Liberation (1 Samuel 14,24-48; 1Peter 1,22-2,10)
What a stark contrast it is between the two worlds represented by our readings. On the one hand, it is a lifetime spent in endless struggles. ‘So Saul took the kingdom over Israel, and fought against all his enemies on every side…’ A whole generation, nay, chain of generations, can be trapped in a dark age of violence fighting for mere survival. ‘The age of terror’ is a historical reality...
On the other hand, from Apostle Peter, we hear the call to recognise the value of time used for doing good. ‘The grass withereth, and the flower thereof falleth away: but the word of the Lord endureth for ever. And this is the word which by the gospel is preached unto you.’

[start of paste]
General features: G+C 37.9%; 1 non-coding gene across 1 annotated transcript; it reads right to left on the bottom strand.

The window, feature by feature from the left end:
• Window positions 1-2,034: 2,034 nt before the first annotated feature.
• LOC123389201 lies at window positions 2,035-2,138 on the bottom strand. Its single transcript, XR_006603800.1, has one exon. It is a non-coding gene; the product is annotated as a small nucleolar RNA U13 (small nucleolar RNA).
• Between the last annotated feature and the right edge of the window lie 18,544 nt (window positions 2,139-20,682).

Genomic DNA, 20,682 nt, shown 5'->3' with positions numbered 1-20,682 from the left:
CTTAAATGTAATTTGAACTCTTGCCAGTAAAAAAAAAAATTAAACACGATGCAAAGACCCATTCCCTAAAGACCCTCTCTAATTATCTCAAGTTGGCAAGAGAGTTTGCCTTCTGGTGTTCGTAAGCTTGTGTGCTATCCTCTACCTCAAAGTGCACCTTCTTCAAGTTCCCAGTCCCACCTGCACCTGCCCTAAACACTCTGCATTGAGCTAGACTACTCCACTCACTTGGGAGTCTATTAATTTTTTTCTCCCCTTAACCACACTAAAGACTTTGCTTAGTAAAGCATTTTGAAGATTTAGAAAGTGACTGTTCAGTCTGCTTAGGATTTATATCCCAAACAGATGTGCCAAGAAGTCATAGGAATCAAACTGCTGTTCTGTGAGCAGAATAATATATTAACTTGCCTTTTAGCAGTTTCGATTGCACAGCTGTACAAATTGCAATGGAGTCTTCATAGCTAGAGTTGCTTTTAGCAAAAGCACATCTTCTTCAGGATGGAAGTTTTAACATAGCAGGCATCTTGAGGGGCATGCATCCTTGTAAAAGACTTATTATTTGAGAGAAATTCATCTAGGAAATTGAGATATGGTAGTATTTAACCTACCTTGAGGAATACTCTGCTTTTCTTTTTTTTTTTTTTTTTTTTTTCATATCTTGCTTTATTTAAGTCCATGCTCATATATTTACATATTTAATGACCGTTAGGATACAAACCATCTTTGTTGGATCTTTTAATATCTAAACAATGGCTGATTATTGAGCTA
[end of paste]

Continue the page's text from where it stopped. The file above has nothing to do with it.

What makes the contrast real with ‘the dark age of terror’, however, is the process of growing, which the Apostle draws attention to. The images are about the future aim, those values that are unfolding in our lives. The emphasis is on what we will become if we grow into the Kingdom of Jesus. ‘To whom coming, as unto a living stone, disallowed indeed of men, but chosen of God, and precious, ye also, as lively stones, are built up a spiritual house, an holy priesthood, to offer up spiritual sacrifices, acceptable to God by Jesus Christ.’
Future lived right now; when future can be lived − this is the best definition of our liberation from the age of violence. In new testament Biblical words:‘But ye are a chosen generation, a royal priesthood, an holy nation, a peculiar people; that ye should shew forth the praises of him who hath called you out of darkness into his marvellous light.’
These are verbal Icons, expressions of how the world is seen from Saint Augustine's..